4. Please tell us about the performance of your old computer with the SSD being built in. SSDs can perform magic, but how much will it speed up such an old laptop?
  5. Time to laugh! Internet Explorer is still supported! https://docs.microsoft.com/en-us/lifecycle/products/internet-explorer-11 Some web applications only work with Internet Explorer. I have to deal with one at work every week. A big company that may have found it easier to put some cash on Microsoft's table to make them continue to support their old browser, than rewriting their applications.
  6. Now what else to test? I'm out of ideas. Are there any alternative Network Managers for Windows, like there are in the Linux world (wicd and nm-applet for example)? Maybe we have to wait and see what breaks on 9th of May. At least it's no surprise then.
  7. This is the 4th of May. My previous assumption was wrong. The "SEC_ERROR_OSCP_OLD_RESPONSE" error comes up, if the time is set too far from the server time. Having it set to 11th of May (two days after the expiration) gave no problems on the dictionary at leo.org. Having it set to 12th of May did make the error. Some websites seem to be more tolerant than others. @Tonny52 All I can say is that I've just updated a Windows XP computer which had the date set to 12th of May to SP3. I downloaded the 300 MB SP3 package from catalog.update.microsoft.com manually. Installed without problems. And it didn't make any unwanted connections either. @Tripredacus Maybe have a look at about:config in a mozilla-based browser and search for "ssl3". There are some old cryptographic algorithms disabled. Another option could be using an old browser, like Netscape 9? It should work even on Windows 10.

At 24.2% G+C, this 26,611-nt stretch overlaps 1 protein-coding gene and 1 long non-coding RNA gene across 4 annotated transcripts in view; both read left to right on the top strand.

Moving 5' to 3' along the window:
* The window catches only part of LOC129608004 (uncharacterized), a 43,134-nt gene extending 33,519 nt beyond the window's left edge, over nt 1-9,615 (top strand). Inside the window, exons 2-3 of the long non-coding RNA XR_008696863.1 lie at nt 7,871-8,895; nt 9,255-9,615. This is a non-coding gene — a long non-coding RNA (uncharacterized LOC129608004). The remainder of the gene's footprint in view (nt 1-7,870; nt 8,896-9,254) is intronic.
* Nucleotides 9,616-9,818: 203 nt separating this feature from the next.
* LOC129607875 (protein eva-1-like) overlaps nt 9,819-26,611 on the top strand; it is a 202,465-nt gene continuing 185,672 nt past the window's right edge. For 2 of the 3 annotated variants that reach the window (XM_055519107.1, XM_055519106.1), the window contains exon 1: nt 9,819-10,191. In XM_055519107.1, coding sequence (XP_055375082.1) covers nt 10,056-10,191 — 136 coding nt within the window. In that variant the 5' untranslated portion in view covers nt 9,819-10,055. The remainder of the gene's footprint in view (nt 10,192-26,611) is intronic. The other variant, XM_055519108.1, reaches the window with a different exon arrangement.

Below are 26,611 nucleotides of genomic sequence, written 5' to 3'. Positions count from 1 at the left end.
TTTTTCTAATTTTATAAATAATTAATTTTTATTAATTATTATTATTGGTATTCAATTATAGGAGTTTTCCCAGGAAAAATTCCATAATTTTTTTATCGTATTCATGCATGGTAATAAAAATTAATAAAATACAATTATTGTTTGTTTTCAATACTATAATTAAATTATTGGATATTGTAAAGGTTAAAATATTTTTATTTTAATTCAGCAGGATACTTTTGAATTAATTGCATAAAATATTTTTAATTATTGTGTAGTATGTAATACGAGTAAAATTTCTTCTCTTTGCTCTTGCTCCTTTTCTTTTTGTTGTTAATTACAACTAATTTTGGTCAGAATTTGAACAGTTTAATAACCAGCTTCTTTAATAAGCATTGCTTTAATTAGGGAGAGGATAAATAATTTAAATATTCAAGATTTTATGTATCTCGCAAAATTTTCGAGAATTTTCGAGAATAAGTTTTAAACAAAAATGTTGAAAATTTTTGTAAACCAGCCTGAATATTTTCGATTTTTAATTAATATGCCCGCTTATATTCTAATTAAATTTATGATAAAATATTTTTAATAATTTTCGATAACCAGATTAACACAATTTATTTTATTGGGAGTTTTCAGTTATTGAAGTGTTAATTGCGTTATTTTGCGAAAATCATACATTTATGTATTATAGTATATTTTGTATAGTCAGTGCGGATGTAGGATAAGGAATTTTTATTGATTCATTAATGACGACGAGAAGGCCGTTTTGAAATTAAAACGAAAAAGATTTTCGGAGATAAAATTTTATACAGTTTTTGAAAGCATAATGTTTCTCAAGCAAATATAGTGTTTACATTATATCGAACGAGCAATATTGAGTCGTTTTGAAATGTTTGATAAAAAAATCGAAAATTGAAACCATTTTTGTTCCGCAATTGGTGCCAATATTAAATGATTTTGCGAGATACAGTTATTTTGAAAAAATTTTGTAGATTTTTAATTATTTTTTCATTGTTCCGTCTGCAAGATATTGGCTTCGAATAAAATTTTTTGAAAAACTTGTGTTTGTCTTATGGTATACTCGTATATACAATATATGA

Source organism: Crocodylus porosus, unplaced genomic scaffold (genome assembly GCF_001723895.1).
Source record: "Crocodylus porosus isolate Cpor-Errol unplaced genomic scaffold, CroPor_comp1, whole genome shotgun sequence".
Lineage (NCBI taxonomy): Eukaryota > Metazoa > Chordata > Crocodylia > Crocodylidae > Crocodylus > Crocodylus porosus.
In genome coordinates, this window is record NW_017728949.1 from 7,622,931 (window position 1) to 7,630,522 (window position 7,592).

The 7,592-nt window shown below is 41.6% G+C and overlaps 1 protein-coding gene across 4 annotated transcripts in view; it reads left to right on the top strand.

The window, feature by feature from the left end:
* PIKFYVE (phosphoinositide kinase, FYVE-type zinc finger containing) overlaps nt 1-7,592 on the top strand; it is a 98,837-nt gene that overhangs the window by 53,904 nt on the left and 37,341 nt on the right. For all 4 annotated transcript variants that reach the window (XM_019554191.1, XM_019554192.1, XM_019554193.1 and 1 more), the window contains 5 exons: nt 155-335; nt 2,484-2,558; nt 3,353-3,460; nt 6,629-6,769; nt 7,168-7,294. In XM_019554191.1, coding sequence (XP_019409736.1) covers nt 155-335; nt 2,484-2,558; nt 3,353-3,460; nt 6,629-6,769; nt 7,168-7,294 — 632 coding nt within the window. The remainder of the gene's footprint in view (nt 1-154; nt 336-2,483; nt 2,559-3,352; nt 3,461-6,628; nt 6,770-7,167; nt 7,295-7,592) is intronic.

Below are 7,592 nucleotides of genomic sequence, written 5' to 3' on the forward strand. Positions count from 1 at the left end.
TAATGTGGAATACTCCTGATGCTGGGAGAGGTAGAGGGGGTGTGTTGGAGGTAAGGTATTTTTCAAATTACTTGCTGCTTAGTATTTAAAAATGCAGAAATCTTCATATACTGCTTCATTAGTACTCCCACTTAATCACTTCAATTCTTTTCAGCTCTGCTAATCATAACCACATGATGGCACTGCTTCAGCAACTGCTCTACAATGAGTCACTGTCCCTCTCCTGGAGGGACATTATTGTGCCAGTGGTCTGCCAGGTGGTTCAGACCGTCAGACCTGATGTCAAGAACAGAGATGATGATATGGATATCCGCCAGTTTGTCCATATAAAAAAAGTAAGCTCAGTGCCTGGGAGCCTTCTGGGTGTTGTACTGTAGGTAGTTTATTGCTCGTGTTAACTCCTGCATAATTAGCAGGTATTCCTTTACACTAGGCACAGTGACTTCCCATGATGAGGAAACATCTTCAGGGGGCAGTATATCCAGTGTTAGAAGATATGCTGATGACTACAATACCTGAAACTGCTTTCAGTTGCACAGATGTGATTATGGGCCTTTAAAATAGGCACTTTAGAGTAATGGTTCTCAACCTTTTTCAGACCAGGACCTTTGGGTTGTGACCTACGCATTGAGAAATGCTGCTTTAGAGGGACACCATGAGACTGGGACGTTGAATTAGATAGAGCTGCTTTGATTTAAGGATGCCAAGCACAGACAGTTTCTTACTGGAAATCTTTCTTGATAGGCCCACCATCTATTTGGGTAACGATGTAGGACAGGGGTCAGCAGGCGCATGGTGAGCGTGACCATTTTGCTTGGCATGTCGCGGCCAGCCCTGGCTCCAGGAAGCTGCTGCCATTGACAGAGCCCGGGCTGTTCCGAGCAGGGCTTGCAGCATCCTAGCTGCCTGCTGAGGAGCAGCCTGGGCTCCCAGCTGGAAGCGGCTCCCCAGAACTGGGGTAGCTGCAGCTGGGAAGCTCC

8. (Edit: Please refer to the next post.) Attention! Changing the date to 7th of May doesn't show any problems. Chaning it to 11th of May (two days after SHA1 certificates have expired) does bring up the SEC_ERROR_OSCP_OLD_RESPONSE, if "Use OSCP to confirm the current validity of certificates" is activated in the New Moon browser (refer to my previous post for further info). Yes, it's correct that having a wrong date leads to HTTPS connection problems. But that is probably because of the actual HTTPS certificates, which are called "valid" for a specific period of time. Have a look at your HTTPS certificates in New Moon under Tools - Preferences - Advanced - Certificates - View Certificates. And double click on one. They have a "Begins On" and an "Expires On" date. Winding the BIOS clock back once a year might get XP-SP2 users out of trouble for now, but it's not a long term soulution and probably other programs will not work properly either with a wrong date. As it can be seen in the post of @Sampei.Nihira having the XP system updated works. I don't like that fact too, but I think I'll risk it and try it out on the odd Pentium 3. The reason are these thousand reports, that especially later updates slow the older OS down, because Microsoft-Monopoly wants to make the legacy systems look bad. I'll clone my hard drive before going to SP3! And if this performs well on this weak, 20-year old computer, your computers should be fine too. More tests to follow... @XPerceniol By the way, my rsaenh.dll of SP2 has version number 5.1.2600.2161, so it's older than yours.